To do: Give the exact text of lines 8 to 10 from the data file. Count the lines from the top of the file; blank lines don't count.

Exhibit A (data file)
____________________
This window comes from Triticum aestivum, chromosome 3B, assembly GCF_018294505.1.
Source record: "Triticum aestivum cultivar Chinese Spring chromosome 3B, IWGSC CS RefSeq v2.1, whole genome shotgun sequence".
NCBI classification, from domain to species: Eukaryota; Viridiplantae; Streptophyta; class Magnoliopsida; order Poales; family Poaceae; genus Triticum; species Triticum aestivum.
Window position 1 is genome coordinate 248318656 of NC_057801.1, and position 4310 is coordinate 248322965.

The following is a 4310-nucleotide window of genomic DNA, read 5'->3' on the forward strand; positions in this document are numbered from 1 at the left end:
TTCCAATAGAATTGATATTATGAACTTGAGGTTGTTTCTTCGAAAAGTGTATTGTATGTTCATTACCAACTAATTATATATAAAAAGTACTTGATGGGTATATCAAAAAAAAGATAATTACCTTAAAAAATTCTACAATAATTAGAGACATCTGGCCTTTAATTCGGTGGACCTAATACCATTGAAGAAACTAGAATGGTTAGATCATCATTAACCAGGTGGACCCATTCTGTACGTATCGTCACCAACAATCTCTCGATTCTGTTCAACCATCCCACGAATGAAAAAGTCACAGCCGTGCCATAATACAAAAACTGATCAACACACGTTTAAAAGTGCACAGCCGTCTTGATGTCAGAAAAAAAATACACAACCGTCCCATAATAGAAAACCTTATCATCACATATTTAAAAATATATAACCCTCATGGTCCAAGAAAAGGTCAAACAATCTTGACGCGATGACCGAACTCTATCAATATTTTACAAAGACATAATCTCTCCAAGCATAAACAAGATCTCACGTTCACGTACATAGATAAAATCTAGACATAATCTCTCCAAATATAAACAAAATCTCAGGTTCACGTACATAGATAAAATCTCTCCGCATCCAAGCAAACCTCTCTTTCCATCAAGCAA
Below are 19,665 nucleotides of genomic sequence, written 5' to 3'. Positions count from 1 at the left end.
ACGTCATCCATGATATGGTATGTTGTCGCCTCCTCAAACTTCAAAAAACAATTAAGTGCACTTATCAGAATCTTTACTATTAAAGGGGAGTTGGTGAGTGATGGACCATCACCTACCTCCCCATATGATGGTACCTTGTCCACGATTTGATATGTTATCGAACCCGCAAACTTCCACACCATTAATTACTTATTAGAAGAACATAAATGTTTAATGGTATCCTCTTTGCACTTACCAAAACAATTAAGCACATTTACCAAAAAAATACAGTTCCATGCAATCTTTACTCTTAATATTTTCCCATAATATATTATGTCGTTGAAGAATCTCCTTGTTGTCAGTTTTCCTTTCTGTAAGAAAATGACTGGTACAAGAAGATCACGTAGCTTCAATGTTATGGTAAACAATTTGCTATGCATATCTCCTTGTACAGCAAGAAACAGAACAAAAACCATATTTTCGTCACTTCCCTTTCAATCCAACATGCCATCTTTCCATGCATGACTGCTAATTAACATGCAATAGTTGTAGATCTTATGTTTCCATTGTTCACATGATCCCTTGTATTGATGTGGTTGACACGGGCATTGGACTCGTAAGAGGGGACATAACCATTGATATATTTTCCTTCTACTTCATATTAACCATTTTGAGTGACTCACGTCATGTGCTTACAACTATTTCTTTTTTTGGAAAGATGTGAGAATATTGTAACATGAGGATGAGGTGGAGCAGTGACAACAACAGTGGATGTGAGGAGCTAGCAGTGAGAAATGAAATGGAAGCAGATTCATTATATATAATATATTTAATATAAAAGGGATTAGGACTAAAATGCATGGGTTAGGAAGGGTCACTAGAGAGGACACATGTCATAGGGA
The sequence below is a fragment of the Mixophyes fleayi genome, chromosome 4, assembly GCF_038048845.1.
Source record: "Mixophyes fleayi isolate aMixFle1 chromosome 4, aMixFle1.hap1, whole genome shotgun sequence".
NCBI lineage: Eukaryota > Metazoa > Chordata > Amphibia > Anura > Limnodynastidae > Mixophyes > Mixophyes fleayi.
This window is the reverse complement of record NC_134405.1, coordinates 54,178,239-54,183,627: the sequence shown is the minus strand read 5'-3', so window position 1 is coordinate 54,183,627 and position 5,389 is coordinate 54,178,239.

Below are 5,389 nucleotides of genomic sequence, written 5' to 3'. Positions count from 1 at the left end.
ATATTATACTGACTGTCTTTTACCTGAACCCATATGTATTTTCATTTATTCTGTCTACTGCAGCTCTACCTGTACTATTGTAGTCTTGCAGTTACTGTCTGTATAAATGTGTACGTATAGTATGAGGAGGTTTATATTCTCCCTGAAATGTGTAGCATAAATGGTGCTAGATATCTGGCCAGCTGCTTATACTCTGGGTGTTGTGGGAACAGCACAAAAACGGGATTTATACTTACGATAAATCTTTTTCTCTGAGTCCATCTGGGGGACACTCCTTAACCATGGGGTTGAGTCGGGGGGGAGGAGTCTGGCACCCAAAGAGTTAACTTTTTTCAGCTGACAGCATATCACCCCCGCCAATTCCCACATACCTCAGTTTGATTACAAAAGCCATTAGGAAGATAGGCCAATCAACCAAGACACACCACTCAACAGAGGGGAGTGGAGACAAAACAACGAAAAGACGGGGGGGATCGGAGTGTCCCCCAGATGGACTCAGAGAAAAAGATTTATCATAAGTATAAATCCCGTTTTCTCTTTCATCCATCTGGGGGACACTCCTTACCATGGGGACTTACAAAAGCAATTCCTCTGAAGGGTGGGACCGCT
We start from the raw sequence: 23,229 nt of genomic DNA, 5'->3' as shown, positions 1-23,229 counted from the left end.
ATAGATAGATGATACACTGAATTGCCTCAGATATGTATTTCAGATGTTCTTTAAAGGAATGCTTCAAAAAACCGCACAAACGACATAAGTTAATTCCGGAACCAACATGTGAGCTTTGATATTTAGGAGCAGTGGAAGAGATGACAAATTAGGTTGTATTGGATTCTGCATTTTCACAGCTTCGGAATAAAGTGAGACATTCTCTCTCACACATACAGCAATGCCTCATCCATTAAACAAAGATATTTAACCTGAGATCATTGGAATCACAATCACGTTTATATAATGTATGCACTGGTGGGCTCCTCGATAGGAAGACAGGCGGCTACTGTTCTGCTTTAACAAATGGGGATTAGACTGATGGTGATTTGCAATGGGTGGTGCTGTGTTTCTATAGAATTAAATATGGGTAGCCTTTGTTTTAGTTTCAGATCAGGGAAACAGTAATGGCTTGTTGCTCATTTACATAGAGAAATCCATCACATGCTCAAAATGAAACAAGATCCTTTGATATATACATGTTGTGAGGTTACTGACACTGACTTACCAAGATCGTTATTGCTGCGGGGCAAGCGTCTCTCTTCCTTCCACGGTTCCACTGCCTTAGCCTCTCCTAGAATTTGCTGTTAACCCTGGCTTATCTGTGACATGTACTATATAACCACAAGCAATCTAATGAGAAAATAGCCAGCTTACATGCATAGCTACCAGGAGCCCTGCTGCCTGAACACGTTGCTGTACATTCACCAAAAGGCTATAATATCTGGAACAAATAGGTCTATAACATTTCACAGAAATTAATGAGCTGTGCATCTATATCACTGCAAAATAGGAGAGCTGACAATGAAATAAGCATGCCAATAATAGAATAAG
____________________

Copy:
ACGTCATCCATGATATGGTATGTTGTCGCCTCCTCAAACTTCAAAAAACAATTAAGTGCACTTATCAGAATCTTTACTATTAAAGGGGAGTTGGTGAGTGATGGACCATCACCTACCTCCCCATATGATGGTACCTTGTCCACGATTTGATATGTTATCGAACCCGCAAACTTCCACACCATTAATTACTTATTAGAAGAACATAAATGTTTAATGGTATCCTCTTTGCACTTACCAAAACAATTAAGCACATTTACCAAAAAAATACAGTTCCATGCAATCTTTACTCTTAATATTTTCCCATAATATATTATGTCGTTGAAGAATCTCCTTGTTGTCAGTTTTCCTTTCTGTAAGAAAATGACTGGTACAAGAAGATCACGTAGCTTCAATGTTATGGTAAACAATTTGCTATGCATATCTCCTTGTACAGCAAGAAACAGAACAAAAACCATATTTTCGTCACTTCCCTTTCAATCCAACATGCCATCTTTCCATGCATGACTGCTAATTAACATGCAATAGTTGTAGATCTTATGTTTCCATTGTTCACATGATCCCTTGTATTGATGTGGTTGACACGGGCATTGGACTCGTAAGAGGGGACATAACCATTGATATATTTTCCTTCTACTTCATATTAACCATTTTGAGTGACTCACGTCATGTGCTTACAACTATTTCTTTTTTTGGAAAGATGTGAGAATATTGTAACATGAGGATGAGGTGGAGCAGTGACAACAACAGTGGATGTGAGGAGCTAGCAGTGAGAAATGAAATGGAAGCAGATTCATTATATATAATATATTTAATATAAAAGGGATTAGGACTAAAATGCATGGGTTAGGAAGGGTCACTAGAGAGGACACATGTCATAGGGA
The sequence below is a fragment of the Mixophyes fleayi genome, chromosome 4, assembly GCF_038048845.1.
Source record: "Mixophyes fleayi isolate aMixFle1 chromosome 4, aMixFle1.hap1, whole genome shotgun sequence".